The North Carolina Lego Users Group once again brought creativity, fun and bins full of bricks to the Triangle.
Saturday kicked off the group’s 12th annual Lego-palooza at Morehead Planetarium and Science Center in Chapel Hill, where members set up elaborate Lego displays free for the public to enjoy.
“The mission is just to promote the creativity and imagination of the Lego brick,” said Joe Evangelista, a member of the Lego group since 2005 who helped organize the event, which will continue on Sunday.
Organizers expect to receive more than 1,000 visitors during the two-day event. Within half an hour of Lego-palooza’s start, there was a line to get in the door.
“For me the most rewarding part is seeing everyone’s reaction,” said Evangelista. “That moment when the kids want to go back home and just start building and creating.”
In addition to spectacular displays, the event includes film screenings and areas for children to play with Lego bricks or make paper sculptures to take home.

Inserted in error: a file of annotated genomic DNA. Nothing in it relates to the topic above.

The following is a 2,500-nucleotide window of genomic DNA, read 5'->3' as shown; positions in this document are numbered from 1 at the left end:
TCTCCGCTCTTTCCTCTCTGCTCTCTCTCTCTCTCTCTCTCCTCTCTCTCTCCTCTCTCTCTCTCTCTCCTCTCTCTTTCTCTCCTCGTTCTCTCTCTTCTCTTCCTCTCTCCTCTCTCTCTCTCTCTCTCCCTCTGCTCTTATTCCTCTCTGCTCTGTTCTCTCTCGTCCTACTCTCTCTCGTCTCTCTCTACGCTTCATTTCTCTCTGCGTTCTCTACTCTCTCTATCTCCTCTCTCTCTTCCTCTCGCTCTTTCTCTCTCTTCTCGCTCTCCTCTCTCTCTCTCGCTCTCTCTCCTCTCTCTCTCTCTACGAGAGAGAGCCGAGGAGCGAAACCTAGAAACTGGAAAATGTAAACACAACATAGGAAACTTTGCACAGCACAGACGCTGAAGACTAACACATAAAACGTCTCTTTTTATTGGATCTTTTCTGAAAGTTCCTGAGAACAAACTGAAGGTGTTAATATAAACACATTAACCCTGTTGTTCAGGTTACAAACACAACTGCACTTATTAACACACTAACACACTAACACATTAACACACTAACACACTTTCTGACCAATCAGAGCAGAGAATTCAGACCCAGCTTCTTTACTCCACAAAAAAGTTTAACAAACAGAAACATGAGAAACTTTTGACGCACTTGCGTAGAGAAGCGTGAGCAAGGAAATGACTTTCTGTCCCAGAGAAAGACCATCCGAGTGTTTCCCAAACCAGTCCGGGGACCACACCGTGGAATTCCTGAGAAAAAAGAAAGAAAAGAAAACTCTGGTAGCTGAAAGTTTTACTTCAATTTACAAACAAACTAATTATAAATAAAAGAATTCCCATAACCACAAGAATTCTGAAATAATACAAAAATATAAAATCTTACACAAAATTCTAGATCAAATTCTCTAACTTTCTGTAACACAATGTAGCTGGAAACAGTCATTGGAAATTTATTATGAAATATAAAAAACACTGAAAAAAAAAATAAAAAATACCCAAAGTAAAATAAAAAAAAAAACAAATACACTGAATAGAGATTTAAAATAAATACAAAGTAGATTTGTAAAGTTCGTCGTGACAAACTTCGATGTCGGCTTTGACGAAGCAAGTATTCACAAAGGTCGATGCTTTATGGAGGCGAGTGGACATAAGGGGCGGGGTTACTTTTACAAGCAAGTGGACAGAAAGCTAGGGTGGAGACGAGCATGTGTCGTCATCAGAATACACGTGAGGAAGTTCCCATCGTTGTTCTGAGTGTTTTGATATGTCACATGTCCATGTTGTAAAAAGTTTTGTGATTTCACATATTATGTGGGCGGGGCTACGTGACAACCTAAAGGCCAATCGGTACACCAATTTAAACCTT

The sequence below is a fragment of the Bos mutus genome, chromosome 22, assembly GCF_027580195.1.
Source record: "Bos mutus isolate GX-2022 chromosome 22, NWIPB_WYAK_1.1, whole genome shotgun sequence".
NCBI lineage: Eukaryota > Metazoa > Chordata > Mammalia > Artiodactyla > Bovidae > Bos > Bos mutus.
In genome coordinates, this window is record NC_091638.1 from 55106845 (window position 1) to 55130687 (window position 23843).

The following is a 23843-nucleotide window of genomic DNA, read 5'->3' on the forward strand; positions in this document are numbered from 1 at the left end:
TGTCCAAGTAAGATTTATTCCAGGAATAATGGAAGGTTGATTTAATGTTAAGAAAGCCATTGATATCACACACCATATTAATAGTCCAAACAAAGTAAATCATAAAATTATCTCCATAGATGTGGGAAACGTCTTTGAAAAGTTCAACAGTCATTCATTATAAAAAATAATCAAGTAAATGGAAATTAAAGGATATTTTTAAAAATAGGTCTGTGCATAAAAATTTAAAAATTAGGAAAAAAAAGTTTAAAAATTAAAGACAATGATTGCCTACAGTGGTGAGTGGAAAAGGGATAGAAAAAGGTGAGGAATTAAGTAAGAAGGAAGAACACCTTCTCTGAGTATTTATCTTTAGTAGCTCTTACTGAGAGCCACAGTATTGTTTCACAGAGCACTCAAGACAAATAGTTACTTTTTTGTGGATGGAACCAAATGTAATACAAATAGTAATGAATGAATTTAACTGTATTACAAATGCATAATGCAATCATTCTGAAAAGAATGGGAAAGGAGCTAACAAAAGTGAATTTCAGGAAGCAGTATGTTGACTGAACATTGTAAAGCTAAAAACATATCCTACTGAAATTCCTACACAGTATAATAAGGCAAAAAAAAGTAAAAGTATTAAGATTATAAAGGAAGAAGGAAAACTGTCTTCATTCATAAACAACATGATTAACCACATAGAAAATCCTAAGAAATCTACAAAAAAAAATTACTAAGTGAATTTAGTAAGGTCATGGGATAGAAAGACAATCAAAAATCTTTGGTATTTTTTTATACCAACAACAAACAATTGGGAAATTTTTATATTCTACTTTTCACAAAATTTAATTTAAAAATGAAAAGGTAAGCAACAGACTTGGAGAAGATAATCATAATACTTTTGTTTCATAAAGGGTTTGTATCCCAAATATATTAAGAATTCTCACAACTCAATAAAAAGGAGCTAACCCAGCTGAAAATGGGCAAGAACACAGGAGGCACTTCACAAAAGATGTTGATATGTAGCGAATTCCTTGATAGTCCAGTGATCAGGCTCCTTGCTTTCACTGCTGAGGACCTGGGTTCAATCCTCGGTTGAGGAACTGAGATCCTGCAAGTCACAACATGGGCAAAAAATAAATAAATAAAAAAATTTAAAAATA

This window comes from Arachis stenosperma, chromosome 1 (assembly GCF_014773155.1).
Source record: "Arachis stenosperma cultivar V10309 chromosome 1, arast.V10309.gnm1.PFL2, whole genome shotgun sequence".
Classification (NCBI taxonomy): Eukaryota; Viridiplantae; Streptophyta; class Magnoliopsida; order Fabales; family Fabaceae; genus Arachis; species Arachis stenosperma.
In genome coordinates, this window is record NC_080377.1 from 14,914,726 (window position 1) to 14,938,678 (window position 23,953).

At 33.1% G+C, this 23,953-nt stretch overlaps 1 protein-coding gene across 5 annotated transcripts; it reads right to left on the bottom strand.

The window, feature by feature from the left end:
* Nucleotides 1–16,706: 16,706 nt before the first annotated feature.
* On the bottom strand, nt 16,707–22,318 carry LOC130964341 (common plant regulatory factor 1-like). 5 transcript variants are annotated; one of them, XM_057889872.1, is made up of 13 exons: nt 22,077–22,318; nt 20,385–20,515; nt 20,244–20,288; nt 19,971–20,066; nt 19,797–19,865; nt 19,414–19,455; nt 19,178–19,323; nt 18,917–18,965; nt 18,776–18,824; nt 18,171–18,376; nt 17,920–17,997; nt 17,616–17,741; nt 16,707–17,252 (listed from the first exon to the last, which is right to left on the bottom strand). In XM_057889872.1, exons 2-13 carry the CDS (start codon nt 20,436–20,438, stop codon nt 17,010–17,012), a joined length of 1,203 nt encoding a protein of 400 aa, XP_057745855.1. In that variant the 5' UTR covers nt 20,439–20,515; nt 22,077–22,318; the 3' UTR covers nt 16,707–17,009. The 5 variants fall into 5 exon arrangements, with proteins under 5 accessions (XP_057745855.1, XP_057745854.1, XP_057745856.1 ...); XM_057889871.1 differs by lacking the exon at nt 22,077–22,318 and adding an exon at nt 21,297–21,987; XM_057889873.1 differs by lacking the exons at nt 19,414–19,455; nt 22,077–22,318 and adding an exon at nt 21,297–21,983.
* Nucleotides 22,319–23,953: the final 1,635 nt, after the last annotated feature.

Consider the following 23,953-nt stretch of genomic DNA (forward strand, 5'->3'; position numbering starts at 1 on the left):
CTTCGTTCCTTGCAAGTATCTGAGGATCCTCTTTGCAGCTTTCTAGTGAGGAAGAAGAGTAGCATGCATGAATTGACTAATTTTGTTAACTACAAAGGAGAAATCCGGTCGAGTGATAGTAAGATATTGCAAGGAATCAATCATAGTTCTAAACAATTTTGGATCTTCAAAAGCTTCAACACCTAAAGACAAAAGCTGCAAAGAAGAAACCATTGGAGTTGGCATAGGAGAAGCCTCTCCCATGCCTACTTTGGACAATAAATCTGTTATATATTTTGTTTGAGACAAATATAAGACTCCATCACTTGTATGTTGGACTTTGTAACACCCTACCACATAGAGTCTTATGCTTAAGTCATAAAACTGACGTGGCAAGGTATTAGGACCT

Four-year-old Hudson Hall looked around the room in awe at the trains, spaceships and cartoon characters.
“He’s just really getting into Legos now,” said his father, Damian Hall. “He’s seen The Lego Movie at least a dozen times now.”
But Lego-palooza is not just for kids.
“It’s fun to see some of the old Lego sets that people saved from when I was a kid,” Hall said.
Lego artist Doug Eaton said mostly adults are interested in his Lego murals, which depict famous works of art such as Vincent Van Gogh’s “The Starry Night.”
Nancy Scheuerle, who started the world’s first Lego camp in Davidson, encouraged people of all ages and all genders to get involved with Lego. She said it’s a great way to bring families together and teach kids spatial skills, imagination and collaboration.
“A lot of our alumni from camp go into aerospace engineering and end up going to schools like MIT and Georgia Tech,” Scheuerle said.
Scheuerle said Lego is not just for boys — her company Live2Build runs camps specifically designed for girls.
For those who cannot get enough Lego, the BrickUniverse convention will return to Raleigh on April 2 and 3. The planetarium also offers Lego-themed science camps throughout the summer.
If you go
LEGO-palooza continues 1-4 p.m. Sunday at the Morehead Planetarium and Science Center, 250 E. Franklin St., Chapel Hill.